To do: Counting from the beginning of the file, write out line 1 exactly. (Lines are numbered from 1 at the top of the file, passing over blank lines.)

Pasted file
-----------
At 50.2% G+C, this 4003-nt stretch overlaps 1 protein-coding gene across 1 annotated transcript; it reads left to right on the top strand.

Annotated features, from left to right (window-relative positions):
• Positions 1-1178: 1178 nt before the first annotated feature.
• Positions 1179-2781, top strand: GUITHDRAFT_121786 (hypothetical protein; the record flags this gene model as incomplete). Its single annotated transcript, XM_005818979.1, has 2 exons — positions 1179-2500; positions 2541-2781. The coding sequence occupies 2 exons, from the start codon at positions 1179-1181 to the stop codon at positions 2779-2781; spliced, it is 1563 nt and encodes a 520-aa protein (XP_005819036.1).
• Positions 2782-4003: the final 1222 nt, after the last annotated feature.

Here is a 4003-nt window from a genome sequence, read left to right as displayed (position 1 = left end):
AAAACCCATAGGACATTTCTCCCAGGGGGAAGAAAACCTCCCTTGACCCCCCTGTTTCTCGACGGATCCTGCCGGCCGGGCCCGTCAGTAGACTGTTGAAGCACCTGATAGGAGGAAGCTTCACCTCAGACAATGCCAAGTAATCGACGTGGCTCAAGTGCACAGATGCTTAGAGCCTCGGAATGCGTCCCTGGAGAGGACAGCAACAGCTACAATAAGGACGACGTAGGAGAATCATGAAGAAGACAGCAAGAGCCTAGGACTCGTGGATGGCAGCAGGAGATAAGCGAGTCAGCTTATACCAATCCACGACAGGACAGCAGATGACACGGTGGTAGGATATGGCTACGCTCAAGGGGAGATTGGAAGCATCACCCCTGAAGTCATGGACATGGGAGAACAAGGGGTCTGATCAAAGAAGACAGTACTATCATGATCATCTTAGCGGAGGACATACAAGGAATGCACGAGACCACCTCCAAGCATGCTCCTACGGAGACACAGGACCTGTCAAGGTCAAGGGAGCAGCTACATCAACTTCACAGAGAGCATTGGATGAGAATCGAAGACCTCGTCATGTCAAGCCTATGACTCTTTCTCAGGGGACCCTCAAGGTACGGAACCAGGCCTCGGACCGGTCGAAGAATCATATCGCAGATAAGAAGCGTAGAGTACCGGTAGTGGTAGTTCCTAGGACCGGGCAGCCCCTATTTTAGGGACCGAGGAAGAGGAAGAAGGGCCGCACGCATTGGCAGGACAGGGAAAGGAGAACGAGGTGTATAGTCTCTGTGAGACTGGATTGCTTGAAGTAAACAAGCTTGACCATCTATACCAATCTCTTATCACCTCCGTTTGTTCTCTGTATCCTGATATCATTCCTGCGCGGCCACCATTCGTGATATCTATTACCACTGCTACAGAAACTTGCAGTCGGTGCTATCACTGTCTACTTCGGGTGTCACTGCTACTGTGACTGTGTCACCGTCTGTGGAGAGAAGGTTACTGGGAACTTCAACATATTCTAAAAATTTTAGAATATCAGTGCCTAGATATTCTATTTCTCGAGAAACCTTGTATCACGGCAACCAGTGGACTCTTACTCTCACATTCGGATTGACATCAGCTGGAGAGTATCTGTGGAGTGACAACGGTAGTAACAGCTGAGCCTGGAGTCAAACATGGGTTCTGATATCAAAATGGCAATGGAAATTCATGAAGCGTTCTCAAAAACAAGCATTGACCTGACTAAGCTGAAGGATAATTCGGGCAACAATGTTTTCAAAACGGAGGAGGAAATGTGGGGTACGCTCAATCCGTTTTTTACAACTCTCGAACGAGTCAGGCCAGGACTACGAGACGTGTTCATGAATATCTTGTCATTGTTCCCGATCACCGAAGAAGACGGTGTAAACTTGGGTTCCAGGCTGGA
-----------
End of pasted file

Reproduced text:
At 50.2% G+C, this 4003-nt stretch overlaps 1 protein-coding gene across 1 annotated transcript; it reads left to right on the top strand.